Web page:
Giant Sealy stretches —and wakes up the industry

For the past year, we’ve been working on a complicated, many-faceted brand refresh for Sealy — part of the world’s largest mattress manufacturer, Tempur Sealy International.

It involved a major rethinking and overhaul of the entire structure of their product line, brand architecture and marketing presentation.

On January 20, at the enormous Las Vegas Market trade show, the company announced the update and revealed the new line to stellar industry reaction. The brand was re-energized — and so were Sealy’s own sales staff and their national retail customers. The excited response was universally positive. We’re relieved (whew!) and delighted!

FreeAssociates was involved from the earliest stages, meeting with the brand experience team and brand managers, sales execs, product designers, ad agency and strategists to help define the brand, clarify its position, and craft its messaging.

Dozens of concepts were floated and vetted, tested and refined, through a grueling but thorough process that left no stone unturned. Over many months the design vocabulary was established and tweaked, until a powerful, unified evolution of the brand emerged.

Under the watchful eyes and thoughtful leadership of Director of Brand Experience Karl Myers and his Senior Manager Jonah Nelson, we crafted a comprehensive new branding system.

FreeAssociates has developed a refined version of the logo, color palette, the master brand style guide, point of sale displays and materials, product labeling, a feature icon system, sales guide, product guide, trade show campaign graphics and all the displays and information graphics for Sealy’s 14,000 s.f. permanent showroom at Las Vegas Market (interior designed by Jhipo Hong).

We’re truly grateful to be working with this talented Sealy team and to have an opportunity to help affect the course of their venerable 130-year-old brand.

For the full story, take a look at this article in Furniture World.

Desperately keeping customers

siemens_kf108-gross

It always amuses me when online services try everything they can think of to keep your business, especially when their responses are rote and pasted in (or read) from a script. It’s so inhuman and odd.

I just canceled our e-Fax account. The poor online agent had to run through his entire repertoire of canned objection-answering. It feels so creepily fake to be on the receiving end of this stuff. If only corporations could just empower their reps to connect with customers like human beings. (As the best companies do.)

Here’s the transcript.

Fred: Hi, my name is Fred. How may I help you?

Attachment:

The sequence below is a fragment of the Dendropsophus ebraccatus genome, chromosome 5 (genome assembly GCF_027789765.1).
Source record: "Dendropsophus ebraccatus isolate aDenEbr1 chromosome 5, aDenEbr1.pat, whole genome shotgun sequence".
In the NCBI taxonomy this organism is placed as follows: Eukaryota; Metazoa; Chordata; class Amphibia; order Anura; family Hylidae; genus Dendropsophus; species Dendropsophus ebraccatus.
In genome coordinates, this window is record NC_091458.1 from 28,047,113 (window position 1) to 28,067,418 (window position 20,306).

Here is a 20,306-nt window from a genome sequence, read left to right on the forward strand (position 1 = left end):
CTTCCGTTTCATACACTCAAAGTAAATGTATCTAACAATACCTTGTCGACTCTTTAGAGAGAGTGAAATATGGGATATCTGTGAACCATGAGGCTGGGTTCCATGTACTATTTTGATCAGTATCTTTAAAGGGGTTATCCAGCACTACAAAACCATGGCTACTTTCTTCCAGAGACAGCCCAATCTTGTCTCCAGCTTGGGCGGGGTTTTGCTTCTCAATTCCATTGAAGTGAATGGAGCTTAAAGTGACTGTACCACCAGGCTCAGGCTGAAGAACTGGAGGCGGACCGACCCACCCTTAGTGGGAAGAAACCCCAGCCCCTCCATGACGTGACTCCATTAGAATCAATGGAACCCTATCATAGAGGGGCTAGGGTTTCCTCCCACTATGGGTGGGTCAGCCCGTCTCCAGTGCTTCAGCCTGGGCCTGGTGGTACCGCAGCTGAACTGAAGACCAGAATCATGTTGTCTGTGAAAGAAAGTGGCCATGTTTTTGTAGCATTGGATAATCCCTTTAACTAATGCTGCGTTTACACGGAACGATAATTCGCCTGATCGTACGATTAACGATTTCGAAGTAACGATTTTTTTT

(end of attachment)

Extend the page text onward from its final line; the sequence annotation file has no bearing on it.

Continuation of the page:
Josh: Hi, Fred. I’d like to cancel my account please.

Fred: I am glad to help you. Could you please provide me your fax number and 4-digit PIN/last 4 digits of the Credit card on file for verification?

Josh: 310-441-9949 is the fax number. Charges to card 4007.

Fred: Thank you for providing your information. Please give me a moment while I pull up your account.
In the meantime, please type the number corresponding to your reason for cancellation:
1) Moving to another provider
2) Bought a fax machine
3) Business or role changed
4) Short term project completed
5) Financial reasons
6) Problems with faxing or billing
7) Dissatisfied with quality of service
8) Too costly

Josh: 8

Fred: Josh, as we’d like to keep your business, I can offer to waive the monthly fee for the next 1 month. During this time, you will not be charged any monthly fee.
Fred: Secondly, after the free period, the monthly fee will be reduced to $12.95 per month. This plan also includes 150 free inbound and 150 free outbound pages every month.
Fred: There is no contract and you may cancel anytime. Shall I switch you to this 1 month free $12.95 monthly plan?

Josh: As usual with numbered questionnaires there’s no really accurate answer. We just don’t use faxes anymore. I’m paying monthly to receive junk faxes from travel agents and bogus business loan companies.

Fred: If you believe that you are in receipt of a junk fax, we ask that you please submit the offending fax to us by visiting https://www2.efax.com/privacy?tab=reportSpam We will investigate your complaint, and attempt to prevent any further transmission of junk faxes from the same source.

Josh: Thank you, but please cancel my account.

Fred: I completely understand your wish to discontinue. May I offer you a waiver of 2 months on the subscription fees so that you can re-evaluate your needs?
Fred: This way, you will be able to send and receive faxes for 60 more days. There is no contract and you may cancel anytime.

Josh: No.

Fred: As per the records you have ported this number into eFax. I would like to inform you that once the account is cancelled you will not be able to use this number. If you want this number back, you will have to ask your service provider to submit a port request to eFax and once the number is ported out successfully you need to get back to cancel this account.

Josh: Okay.

Fred: Would you like to keep the account active?

Josh: I know you have to go through this silliness, but no. Please just cancel it. End it. Stop it. Kill it. Like the parrot in the Monty Python sketch.

Fred: OK, I will go ahead and cancel your account. Is there anything else, I may assist you with?

Josh: No, thanks, but please do send me a confirmation by email.

Fred: An email has already been sent.

Josh: Thanks for your help.

Powerful consumers? Not always.

The ever-provocative Seth Godin wrote this about the power of the producer (i.e. the creator, manufacturer, provider to the consumer):

Producers and consumers

In the short run, it’s more fun to be a consumer. It sure seems like consumers have power. The customer is always right, of course. The consumer can walk away and shop somewhere else.

In the long run, though, the smart producer wins, because the consumer comes to forget how to produce. As producers consolidate (and they often do) they are the ones who ultimately set the agenda.

Producers do best when they serve the market, but they also have the power to lead the market.

The more you produce and the more needs you meet, the more freedom you earn.

And it reminds me of a TED Talk by Thomas Thwaites on “How I Built a Toaster From Scratch”. We live in a world where almost nothing we use, touch, interact with, is something we could actually make ourselves. As powerful as we are as a society, we are pretty incompetent as individuals. We need the producers, and each other.